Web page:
To an untrained eye, the oil paintings that adorn the walls of Thomas Stevens Gallery in downtown Hillsborough might appear to be random skylines and dirt roads.
But to Tom Stevens and the community of Hillsborough, these paintings are recognizable landscapes whose real-life inspiration can be found around the town, one just steps away from the gallery itself.
As mayor of Hillsborough, Stevens spent 14 years working to give back to the town that has long inspired his art and daily life. After announcing he won’t be running for an eighth term, he said he hopes someone else can come into the role and provide a new perspective.
Seven successful terms
Stevens has been a resident of the area for over 40 years, and he’s lived in Hillsborough for over 20 years. Originally from Virginia, Stevens came to North Carolina to go to UNC in 1972.
“I didn’t grow up here,” Stevens said. “But I got here as soon as I could.”
And once he got here, Stevens barely left. Since 1972, Stevens has lived in Orange and Durham counties, aside from a small amount of time he spent traveling the country.
A Tar Heel twice, Stevens graduated with his undergraduate degree in 1976, and returned for his master’s degree from 1981-83.
His undergraduate degree was an interdisciplinary studies degree that combined English, writing and psychology courses that supported his then-dream of writing children’s books. Still pursuing that dream, he went to work at the Community School for People Under Six, a day school serving the Chapel Hill and Carrboro areas.
What he found most enjoyable about working at the school, he said, was the daily interactions with people in the community. It was then that he decided to pursue social work.
He spent 15 years working for a family counseling services organization in Durham before starting his own leadership consulting company in 2001.
After running his business out of his downtown-Hillsborough home for almost five years, Stevens noticed the town was beginning to develop and wanted to get more involved in the community.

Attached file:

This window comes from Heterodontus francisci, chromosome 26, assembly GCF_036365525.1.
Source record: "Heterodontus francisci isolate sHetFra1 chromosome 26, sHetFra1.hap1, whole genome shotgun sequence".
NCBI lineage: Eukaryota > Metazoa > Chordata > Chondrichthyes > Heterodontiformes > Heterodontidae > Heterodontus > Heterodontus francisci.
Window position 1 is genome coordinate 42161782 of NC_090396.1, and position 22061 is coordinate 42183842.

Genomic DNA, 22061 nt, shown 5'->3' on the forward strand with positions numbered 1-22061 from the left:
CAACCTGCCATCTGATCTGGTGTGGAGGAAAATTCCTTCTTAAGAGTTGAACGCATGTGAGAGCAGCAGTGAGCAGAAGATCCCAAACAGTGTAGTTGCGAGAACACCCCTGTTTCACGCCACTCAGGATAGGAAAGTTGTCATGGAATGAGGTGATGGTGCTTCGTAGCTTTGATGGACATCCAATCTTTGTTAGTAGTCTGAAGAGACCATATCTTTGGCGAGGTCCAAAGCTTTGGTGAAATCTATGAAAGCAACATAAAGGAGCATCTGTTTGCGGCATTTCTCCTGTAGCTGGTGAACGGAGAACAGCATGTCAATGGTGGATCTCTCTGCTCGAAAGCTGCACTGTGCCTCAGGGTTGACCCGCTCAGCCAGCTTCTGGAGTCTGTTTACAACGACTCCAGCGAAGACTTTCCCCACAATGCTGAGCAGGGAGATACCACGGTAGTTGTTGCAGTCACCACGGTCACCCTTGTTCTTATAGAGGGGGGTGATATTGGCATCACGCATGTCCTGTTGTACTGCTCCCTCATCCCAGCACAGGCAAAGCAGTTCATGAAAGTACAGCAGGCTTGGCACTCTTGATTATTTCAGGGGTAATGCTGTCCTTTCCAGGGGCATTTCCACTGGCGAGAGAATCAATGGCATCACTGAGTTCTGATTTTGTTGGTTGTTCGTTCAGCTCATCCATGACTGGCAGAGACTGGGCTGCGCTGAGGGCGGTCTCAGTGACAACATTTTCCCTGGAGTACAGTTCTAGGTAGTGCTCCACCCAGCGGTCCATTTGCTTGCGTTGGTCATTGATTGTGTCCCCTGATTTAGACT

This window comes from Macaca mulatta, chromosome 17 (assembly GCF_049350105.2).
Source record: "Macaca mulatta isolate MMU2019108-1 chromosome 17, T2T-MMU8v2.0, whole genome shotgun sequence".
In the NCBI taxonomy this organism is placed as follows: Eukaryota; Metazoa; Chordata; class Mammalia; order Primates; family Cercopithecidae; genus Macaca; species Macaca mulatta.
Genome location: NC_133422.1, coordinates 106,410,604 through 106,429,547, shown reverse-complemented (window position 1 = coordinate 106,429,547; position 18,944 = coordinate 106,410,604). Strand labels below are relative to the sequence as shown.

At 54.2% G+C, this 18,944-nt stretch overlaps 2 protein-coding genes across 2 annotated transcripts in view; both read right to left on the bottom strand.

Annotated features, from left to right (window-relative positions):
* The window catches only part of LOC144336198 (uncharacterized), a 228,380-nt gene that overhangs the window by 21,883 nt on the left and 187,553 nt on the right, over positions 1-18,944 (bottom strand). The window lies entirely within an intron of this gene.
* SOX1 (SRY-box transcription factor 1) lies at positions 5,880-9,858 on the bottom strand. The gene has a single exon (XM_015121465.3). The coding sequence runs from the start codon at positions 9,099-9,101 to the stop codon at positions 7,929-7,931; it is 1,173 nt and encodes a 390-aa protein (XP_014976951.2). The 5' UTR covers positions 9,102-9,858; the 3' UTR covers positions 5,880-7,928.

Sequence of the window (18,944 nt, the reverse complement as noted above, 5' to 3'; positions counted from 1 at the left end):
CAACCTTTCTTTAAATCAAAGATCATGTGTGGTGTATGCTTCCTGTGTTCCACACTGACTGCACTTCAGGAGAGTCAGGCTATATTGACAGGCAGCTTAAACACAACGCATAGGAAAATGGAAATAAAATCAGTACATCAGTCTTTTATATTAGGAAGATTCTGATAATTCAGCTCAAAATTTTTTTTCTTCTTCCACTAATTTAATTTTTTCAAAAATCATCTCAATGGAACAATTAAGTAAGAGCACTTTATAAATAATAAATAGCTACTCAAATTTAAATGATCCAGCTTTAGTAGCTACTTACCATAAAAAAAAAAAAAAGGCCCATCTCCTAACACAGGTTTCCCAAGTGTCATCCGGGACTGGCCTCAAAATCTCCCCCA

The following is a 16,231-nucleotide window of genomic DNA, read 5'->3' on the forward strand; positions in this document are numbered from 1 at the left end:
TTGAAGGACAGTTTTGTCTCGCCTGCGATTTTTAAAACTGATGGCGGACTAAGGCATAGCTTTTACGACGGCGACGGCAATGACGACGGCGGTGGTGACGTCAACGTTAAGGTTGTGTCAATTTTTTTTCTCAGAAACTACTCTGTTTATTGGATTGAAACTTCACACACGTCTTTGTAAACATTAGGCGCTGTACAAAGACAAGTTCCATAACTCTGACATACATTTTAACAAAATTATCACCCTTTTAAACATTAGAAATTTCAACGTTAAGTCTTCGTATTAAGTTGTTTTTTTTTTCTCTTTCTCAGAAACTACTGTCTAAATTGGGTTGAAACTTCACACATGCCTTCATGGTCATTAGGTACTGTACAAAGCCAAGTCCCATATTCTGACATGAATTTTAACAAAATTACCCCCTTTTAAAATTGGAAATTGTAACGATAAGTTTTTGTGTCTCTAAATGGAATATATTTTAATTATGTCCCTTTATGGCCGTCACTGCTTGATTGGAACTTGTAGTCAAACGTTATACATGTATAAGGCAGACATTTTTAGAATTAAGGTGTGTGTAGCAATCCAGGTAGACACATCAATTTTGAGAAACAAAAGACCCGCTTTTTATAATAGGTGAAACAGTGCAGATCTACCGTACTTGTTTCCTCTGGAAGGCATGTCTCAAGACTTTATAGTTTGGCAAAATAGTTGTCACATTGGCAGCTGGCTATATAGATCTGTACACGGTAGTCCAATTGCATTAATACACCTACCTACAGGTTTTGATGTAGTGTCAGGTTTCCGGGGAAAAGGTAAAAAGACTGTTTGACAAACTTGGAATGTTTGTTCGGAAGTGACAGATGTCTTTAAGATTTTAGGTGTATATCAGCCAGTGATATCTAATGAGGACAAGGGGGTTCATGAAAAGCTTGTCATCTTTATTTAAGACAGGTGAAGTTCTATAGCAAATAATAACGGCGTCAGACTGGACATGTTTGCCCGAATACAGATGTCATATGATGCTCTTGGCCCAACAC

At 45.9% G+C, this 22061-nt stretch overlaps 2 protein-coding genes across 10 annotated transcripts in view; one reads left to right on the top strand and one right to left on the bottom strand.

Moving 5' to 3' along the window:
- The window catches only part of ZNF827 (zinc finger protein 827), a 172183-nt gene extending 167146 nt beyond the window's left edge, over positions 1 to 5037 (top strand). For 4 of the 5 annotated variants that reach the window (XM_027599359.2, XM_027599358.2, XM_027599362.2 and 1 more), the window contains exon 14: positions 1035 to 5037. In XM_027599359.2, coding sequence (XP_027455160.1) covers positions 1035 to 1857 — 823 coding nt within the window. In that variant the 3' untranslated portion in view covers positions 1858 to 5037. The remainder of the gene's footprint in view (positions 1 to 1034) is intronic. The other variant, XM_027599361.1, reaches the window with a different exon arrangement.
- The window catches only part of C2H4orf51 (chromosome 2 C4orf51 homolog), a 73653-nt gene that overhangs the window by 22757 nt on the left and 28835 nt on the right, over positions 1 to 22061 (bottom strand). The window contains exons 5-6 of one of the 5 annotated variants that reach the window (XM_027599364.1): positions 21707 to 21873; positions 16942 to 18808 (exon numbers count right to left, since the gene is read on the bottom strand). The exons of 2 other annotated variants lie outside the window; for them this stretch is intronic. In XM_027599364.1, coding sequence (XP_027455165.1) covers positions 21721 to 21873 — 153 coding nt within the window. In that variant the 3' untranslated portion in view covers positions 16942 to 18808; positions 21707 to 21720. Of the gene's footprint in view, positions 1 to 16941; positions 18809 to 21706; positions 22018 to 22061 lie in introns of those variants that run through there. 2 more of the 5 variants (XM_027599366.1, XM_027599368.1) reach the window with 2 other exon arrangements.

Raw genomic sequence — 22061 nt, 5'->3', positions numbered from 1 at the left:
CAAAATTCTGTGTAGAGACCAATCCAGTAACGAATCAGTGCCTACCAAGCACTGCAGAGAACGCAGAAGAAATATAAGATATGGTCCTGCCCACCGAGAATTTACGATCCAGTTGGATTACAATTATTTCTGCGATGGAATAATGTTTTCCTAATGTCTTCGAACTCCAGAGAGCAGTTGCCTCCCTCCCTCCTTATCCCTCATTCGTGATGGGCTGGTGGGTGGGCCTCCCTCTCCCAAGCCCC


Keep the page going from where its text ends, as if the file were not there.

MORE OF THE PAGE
So, with little knowledge about what exactly the role entailed, he ran for mayor in 2005.
“It was, in many ways, a way of exercising my leadership skills and getting really, seriously involved in the community,” Stevens said. “I wasn’t driven by any particular issues other than as a community, we really needed to think about what the vision for Hillsborough was as it started developing.”
During his campaign, the question Stevens said he was asked the most was, “What’s your vision for Hillsborough?”
His response was always the same.
“My vision for Hillsborough isn’t that important,” he said. “What’s important is our vision for Hillsborough.”
And then he won.
Over the past 14 years, Hillsborough has changed dramatically.
“When I first became mayor, Hillsborough was a pretty big secret,” Stevens said.
With the development of instrumental community amenities such as the Weaver Street Market, farmers market pavilion, neighborhoods, the senior center and the UNC Hospitals Hillsborough Campus, the landscape of Hillsborough looks quite different.
Part of the town’s vision, Stevens said, was to be sure these developments didn’t overshadow Hillsborough’s town-like character. One of the ways they did that was by focusing on connectivity and ensuring that places of work, residence and recreation were easily accessible to each other.